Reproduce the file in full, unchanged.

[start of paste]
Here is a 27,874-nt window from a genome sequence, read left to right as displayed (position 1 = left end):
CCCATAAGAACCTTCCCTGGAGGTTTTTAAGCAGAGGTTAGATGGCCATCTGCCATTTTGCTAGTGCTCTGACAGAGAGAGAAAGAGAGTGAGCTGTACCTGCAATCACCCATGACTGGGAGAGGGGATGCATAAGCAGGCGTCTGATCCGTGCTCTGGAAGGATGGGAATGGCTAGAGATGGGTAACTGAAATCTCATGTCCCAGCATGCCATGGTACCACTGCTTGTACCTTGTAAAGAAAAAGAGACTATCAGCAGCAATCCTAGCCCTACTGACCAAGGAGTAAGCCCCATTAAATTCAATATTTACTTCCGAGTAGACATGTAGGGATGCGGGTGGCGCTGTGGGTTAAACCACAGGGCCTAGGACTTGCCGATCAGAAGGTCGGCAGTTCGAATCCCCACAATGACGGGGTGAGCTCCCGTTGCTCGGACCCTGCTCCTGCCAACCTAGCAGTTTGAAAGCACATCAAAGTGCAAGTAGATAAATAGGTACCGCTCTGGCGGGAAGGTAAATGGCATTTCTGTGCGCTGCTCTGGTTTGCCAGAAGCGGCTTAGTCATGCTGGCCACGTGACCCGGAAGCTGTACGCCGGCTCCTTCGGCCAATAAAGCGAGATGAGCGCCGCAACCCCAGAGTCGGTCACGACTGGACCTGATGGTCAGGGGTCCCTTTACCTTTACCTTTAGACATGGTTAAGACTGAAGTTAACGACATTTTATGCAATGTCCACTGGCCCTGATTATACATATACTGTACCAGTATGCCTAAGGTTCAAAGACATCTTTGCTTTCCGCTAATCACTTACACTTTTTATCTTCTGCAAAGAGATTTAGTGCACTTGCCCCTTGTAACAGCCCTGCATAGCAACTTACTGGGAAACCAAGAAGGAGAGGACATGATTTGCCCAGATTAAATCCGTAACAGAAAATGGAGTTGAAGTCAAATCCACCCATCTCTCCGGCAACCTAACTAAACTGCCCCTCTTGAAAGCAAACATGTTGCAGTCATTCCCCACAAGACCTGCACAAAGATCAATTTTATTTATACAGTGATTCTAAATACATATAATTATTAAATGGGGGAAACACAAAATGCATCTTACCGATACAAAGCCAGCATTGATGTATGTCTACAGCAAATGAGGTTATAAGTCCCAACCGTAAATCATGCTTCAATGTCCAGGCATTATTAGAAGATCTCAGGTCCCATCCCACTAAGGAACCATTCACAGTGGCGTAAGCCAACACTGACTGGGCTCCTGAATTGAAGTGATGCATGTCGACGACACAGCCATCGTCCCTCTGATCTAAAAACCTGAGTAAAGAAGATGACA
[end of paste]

Here is a 27,874-nt window from a genome sequence, read left to right as displayed (position 1 = left end):
CCCATAAGAACCTTCCCTGGAGGTTTTTAAGCAGAGGTTAGATGGCCATCTGCCATTTTGCTAGTGCTCTGACAGAGAGAGAAAGAGAGTGAGCTGTACCTGCAATCACCCATGACTGGGAGAGGGGATGCATAAGCAGGCGTCTGATCCGTGCTCTGGAAGGATGGGAATGGCTAGAGATGGGTAACTGAAATCTCATGTCCCAGCATGCCATGGTACCACTGCTTGTACCTTGTAAAGAAAAAGAGACTATCAGCAGCAATCCTAGCCCTACTGACCAAGGAGTAAGCCCCATTAAATTCAATATTTACTTCCGAGTAGACATGTAGGGATGCGGGTGGCGCTGTGGGTTAAACCACAGGGCCTAGGACTTGCCGATCAGAAGGTCGGCAGTTCGAATCCCCACAATGACGGGGTGAGCTCCCGTTGCTCGGACCCTGCTCCTGCCAACCTAGCAGTTTGAAAGCACATCAAAGTGCAAGTAGATAAATAGGTACCGCTCTGGCGGGAAGGTAAATGGCATTTCTGTGCGCTGCTCTGGTTTGCCAGAAGCGGCTTAGTCATGCTGGCCACGTGACCCGGAAGCTGTACGCCGGCTCCTTCGGCCAATAAAGCGAGATGAGCGCCGCAACCCCAGAGTCGGTCACGACTGGACCTGATGGTCAGGGGTCCCTTTACCTTTACCTTTAGACATGGTTAAGACTGAAGTTAACGACATTTTATGCAATGTCCACTGGCCCTGATTATACATATACTGTACCAGTATGCCTAAGGTTCAAAGACATCTTTGCTTTCCGCTAATCACTTACACTTTTTATCTTCTGCAAAGAGATTTAGTGCACTTGCCCCTTGTAACAGCCCTGCATAGCAACTTACTGGGAAACCAAGAAGGAGAGGACATGATTTGCCCAGATTAAATCCGTAACAGAAAATGGAGTTGAAGTCAAATCCACCCATCTCTCCGGCAACCTAACTAAACTGCCCCTCTTGAAAGCAAACATGTTGCAGTCATTCCCCACAAGACCTGCACAAAGATCAATTTTATTTATACAGTGATTCTAAATACATATAATTATTAAATGGGGGAAACACAAAATGCATCTTACCGATACAAAGCCAGCATTGATGTATGTCTACAGCAAATGAGGTTATAAGTCCCAACCGTAAATCATGCTTCAATGTCCAGGCATTATTAGAAGATCTCAGGTCCCATCCCACTAAGGAACCATTCACAGTGGCGTAAGCCAACACTGACTGGGCTCCTGAATTGAAGTGATGCATGTCGACGACACAGCCATCGTCCCTCTGATCTAAAAACCTGAGTAAAGAAGATGACA